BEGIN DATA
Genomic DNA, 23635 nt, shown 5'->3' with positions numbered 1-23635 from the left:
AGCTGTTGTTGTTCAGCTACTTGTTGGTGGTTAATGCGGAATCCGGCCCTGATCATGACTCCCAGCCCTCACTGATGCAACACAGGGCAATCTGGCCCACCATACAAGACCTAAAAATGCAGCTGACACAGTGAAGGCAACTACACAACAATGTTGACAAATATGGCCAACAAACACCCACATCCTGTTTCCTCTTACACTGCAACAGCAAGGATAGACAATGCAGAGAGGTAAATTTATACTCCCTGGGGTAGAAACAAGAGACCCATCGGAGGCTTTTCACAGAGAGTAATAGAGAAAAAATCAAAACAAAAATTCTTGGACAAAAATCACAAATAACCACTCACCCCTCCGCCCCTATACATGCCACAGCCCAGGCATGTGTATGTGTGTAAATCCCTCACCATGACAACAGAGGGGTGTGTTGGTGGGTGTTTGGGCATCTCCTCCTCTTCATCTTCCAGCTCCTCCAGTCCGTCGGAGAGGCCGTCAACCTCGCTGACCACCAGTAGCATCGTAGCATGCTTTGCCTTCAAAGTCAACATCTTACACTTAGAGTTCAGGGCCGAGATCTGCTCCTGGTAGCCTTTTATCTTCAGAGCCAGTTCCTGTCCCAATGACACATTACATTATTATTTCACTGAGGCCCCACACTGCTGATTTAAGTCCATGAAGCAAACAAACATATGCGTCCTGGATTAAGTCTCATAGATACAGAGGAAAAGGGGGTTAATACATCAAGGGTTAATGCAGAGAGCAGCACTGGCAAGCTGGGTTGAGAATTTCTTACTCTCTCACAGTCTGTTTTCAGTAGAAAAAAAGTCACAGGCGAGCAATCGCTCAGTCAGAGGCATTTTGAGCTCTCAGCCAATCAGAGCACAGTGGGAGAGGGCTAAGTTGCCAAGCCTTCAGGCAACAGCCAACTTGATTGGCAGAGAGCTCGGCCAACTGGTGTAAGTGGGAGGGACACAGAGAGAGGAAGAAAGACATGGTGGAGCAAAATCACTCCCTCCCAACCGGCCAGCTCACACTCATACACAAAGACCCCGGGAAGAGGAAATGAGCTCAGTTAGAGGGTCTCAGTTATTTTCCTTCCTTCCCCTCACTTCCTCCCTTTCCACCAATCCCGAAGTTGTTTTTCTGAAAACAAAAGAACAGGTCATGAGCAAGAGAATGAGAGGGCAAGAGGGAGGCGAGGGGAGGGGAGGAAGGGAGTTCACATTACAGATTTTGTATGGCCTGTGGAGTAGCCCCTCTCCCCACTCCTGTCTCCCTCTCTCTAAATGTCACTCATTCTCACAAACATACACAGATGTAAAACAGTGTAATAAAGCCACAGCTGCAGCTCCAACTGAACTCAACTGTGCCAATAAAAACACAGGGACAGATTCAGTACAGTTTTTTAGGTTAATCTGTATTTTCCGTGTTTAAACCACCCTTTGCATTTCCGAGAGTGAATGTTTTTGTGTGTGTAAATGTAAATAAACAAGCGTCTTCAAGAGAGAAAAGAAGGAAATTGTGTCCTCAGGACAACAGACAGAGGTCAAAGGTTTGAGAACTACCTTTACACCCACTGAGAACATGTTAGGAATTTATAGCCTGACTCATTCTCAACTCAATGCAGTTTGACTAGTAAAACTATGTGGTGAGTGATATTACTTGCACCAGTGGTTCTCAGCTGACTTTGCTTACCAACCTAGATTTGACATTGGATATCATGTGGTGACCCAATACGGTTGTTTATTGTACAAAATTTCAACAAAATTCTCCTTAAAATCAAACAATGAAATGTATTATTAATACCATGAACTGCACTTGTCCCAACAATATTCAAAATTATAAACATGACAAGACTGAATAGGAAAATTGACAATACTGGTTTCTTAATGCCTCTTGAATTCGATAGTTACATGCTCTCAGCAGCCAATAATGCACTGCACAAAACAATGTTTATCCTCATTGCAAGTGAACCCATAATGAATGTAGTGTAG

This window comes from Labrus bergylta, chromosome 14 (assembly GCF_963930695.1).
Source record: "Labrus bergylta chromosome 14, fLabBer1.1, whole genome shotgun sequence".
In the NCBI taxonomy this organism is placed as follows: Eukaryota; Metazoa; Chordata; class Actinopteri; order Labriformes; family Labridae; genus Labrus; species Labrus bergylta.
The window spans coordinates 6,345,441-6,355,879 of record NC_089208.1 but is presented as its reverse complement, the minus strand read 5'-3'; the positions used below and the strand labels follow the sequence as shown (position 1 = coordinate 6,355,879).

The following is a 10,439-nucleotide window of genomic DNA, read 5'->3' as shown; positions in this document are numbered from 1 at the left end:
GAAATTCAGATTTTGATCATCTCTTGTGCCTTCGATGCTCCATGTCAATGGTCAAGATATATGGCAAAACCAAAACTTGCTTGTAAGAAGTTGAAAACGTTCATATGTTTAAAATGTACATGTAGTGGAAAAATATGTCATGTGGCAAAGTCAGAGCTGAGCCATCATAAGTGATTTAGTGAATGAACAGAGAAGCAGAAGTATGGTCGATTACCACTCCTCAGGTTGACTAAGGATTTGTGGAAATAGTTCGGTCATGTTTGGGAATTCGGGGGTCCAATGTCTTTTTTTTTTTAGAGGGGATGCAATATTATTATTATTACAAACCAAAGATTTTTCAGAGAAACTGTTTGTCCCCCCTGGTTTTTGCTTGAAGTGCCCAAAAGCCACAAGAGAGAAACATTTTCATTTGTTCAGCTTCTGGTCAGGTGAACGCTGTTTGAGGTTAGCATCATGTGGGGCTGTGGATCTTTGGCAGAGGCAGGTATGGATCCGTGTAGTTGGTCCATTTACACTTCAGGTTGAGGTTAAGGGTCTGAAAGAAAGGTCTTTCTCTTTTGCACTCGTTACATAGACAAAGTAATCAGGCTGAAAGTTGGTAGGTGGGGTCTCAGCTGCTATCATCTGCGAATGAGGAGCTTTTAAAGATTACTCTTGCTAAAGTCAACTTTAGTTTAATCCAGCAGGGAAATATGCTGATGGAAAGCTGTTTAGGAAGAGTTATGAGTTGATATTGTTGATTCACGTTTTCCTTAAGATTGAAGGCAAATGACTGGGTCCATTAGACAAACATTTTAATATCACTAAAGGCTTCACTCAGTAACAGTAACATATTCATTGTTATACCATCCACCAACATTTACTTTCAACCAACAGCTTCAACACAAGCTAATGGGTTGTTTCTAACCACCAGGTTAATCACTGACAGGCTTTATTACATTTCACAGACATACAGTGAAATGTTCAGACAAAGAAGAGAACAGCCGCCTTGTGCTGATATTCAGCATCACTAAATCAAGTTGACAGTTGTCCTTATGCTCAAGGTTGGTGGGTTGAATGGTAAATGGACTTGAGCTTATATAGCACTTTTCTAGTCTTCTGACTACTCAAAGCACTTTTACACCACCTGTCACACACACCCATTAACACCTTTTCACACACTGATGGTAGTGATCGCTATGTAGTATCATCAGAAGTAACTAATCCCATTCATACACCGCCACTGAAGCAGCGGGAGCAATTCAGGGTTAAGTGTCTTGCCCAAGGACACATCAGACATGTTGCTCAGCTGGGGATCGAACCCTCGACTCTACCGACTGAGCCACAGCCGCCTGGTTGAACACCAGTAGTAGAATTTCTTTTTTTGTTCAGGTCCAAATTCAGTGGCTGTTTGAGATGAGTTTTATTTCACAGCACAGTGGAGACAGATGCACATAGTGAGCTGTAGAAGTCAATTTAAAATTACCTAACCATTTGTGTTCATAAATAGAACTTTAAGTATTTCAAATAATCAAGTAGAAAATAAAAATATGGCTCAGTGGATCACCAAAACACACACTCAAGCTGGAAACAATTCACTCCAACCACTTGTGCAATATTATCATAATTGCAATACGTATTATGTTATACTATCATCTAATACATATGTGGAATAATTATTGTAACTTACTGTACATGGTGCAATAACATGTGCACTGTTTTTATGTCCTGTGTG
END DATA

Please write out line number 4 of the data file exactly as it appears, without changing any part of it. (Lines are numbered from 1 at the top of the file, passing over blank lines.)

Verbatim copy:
Source record: "Labrus bergylta chromosome 14, fLabBer1.1, whole genome shotgun sequence".